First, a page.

Shortly after 4am on Thursday, June 29, after numerous delays and scrubs, NASA’s Wallops Flight Facility has a successful rocket launch which triggered colorful, glowing clouds for many to see over the Mid Atlantic.
The NASA Terrier-Improved Malemute sounding rocket brought a payload of canisters more than 90 miles above the Earth’s surface; these canisters deployed various substances to trigger the glowing clouds high in the sky. The Ampoule Test Launch is designed to support science around the study of aurora. The vapor tracers are formed through the interaction of barium, strontium, and cupric-oxide. Because these tracers are released at altitudes of 96-124 miles high, NASA says they “pose absolutely no hazard to residents along the Mid-Atlantic coast.”
We asked the scientists with famed website and app “Aurorasaurus” for their thoughts on this launch; they said, “The (vapor) clouds trace winds in the neutral and ionized upper atmosphere which is not fully understood and otherwise difficult to probe. Usually this type of experiment is done in auroral regions and tracked with arrays of ground-based cameras. The purpose of the launch is to test improvements in the technology, so its main purpose is not science. However, photographs of the clouds and their evolution from a broad range of vantage points may contain scientifically valuable observations.” Because all observations can be valuable ones, Auroasaurus scientists are encouraging citizens scientists to report what they see. “We are encouraging people to submit observations through the Aurorasaurus.org citizen science platform so they can be archived, documented observations.” Those not visiting the Aurorasaurus website or using the app can also use other social media channels to get their observations out there. “People can also tweet images and our platform will automatically pick them up IF the word aurora is included as well as a named or geo-tagged location. Aurorasaurus users can then up-vote those tweets to find the real-time observations.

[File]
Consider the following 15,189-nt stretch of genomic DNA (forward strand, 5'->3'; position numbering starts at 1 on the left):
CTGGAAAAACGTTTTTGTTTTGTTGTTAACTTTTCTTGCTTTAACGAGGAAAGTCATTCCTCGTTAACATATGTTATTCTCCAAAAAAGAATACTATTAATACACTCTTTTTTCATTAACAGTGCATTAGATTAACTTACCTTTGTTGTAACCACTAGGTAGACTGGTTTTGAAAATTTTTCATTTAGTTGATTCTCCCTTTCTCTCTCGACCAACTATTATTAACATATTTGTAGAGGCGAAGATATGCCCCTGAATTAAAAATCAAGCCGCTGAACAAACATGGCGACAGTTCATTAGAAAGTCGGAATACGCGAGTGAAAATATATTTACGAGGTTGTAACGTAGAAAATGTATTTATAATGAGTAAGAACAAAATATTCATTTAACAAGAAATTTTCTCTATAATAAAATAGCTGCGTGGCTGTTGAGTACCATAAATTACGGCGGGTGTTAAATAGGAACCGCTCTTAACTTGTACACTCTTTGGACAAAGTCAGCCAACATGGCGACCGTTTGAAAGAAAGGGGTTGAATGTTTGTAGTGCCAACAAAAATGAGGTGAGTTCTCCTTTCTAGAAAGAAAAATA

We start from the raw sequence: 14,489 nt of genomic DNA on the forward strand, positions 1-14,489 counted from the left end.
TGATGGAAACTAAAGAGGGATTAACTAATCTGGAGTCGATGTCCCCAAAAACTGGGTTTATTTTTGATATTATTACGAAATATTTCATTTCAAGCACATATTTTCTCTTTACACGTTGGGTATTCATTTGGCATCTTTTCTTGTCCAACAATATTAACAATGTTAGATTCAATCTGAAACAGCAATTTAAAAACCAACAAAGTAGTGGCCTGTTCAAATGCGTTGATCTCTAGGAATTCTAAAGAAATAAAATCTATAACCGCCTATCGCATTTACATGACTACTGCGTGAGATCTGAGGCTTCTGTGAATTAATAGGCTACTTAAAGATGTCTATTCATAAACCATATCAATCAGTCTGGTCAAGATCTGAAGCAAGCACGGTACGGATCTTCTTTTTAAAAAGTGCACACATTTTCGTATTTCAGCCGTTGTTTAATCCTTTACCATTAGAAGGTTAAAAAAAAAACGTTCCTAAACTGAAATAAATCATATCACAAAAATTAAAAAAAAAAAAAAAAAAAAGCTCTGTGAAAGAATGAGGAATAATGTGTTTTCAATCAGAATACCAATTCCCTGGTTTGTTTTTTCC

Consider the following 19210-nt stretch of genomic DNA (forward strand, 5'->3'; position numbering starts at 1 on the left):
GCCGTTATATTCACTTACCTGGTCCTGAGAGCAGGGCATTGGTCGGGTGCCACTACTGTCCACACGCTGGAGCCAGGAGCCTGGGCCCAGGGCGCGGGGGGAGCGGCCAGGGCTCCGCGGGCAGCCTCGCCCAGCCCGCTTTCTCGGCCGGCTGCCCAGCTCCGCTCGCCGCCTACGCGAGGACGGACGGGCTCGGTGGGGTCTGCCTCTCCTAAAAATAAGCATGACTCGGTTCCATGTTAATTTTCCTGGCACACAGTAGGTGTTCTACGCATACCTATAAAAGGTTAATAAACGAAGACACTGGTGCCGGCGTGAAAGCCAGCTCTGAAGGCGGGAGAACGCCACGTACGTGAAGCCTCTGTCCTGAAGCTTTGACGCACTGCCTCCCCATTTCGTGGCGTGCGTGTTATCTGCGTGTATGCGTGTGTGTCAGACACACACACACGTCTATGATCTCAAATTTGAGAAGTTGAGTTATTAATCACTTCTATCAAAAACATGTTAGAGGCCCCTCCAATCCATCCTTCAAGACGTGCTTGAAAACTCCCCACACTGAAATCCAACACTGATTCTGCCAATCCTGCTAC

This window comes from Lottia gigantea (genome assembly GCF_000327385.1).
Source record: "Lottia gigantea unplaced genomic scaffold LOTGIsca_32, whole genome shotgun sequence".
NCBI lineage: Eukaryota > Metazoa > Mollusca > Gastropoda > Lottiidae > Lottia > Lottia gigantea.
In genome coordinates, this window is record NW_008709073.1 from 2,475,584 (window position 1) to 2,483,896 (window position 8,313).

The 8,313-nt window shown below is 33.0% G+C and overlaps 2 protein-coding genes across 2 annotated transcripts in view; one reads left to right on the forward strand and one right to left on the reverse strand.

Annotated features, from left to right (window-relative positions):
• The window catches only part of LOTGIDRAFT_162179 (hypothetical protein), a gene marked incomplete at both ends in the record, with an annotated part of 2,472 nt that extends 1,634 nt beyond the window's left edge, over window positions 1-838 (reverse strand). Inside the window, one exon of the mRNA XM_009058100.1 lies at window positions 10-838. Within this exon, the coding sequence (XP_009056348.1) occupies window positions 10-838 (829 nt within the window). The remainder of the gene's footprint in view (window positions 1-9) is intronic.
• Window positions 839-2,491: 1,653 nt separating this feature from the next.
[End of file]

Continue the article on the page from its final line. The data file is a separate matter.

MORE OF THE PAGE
While the aurora has been known to dance about bringing vibrant colors to northern latitudes, this man-made light show was not nearly as large or as bright. Aurorasaurus scientists tell us that this view “definitely looks quite different than real aurora.”
NASA’s Sounding Rocket Program is conducted at the agency’s Wallops Flight Facility, which is managed by NASA’s Goddard Space Flight Center in Greenbelt, Maryland. Orbital ATK provides mission planning, engineering services and field operations through the NASA Sounding Rocket Operations Contract. NASA’s Heliophysics Division manages the sounding-rocket program for the agency.
Sounding rockets like the one responsible for Sunday’s mission were first used in the 1950s, aiding scientific research with experiments which inject vapor tracers in the upper atmosphere. These sounding rocket launches have greatly aided scientists understanding of Earth’s near-space environment. These materials make visible the naturally occurring flows of ionized and neutral particles either by luminescing at distinct wavelengths in the visible and infrared part of the spectrum or by scattering sunlight. The type of vapor selected to create these colorful clouds and trails depends on the purpose of the investigation, the local time, and the altitude under study.